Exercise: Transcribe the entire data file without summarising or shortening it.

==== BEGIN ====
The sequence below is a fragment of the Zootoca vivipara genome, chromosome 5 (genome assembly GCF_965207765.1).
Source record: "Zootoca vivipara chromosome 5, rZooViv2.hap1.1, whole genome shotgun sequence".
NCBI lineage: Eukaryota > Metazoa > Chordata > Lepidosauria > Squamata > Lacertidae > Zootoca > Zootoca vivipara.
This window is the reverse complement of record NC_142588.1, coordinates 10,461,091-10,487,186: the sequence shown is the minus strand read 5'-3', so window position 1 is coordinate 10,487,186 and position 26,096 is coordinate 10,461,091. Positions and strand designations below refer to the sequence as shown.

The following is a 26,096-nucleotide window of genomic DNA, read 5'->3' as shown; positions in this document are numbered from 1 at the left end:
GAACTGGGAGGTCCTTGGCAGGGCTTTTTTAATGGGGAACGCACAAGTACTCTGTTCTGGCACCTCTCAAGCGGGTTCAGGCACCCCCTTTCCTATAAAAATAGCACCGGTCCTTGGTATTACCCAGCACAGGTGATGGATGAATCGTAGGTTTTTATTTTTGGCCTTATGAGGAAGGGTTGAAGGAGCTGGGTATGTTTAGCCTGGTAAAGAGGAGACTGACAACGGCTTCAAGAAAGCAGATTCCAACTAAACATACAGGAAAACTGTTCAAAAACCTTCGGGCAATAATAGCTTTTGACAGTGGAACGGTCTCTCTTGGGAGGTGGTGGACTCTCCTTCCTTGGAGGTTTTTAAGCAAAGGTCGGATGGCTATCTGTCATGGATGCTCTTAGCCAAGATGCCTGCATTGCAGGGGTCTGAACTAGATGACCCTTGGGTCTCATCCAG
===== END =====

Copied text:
The sequence below is a fragment of the Zootoca vivipara genome, chromosome 5 (genome assembly GCF_965207765.1).
Source record: "Zootoca vivipara chromosome 5, rZooViv2.hap1.1, whole genome shotgun sequence".
NCBI lineage: Eukaryota > Metazoa > Chordata > Lepidosauria > Squamata > Lacertidae > Zootoca > Zootoca vivipara.
This window is the reverse complement of record NC_142588.1, coordinates 10,461,091-10,487,186: the sequence shown is the minus strand read 5'-3', so window position 1 is coordinate 10,487,186 and position 26,096 is coordinate 10,461,091. Positions and strand designations below refer to the sequence as shown.

The following is a 26,096-nucleotide window of genomic DNA, read 5'->3' as shown; positions in this document are numbered from 1 at the left end:
GAACTGGGAGGTCCTTGGCAGGGCTTTTTTAATGGGGAACGCACAAGTACTCTGTTCTGGCACCTCTCAAGCGGGTTCAGGCACCCCCTTTCCTATAAAAATAGCACCGGTCCTTGGTATTACCCAGCACAGGTGATGGATGAATCGTAGGTTTTTATTTTTGGCCTTATGAGGAAGGGTTGAAGGAGCTGGGTATGTTTAGCCTGGTAAAGAGGAGACTGACAACGGCTTCAAGAAAGCAGATTCCAACTAAACATACAGGAAAACTGTTCAAAAACCTTCGGGCAATAATAGCTTTTGACAGTGGAACGGTCTCTCTTGGGAGGTGGTGGACTCTCCTTCCTTGGAGGTTTTTAAGCAAAGGTCGGATGGCTATCTGTCATGGATGCTCTTAGCCAAGATGCCTGCATTGCAGGGGTCTGAACTAGATGACCCTTGGGTCTCATCCAG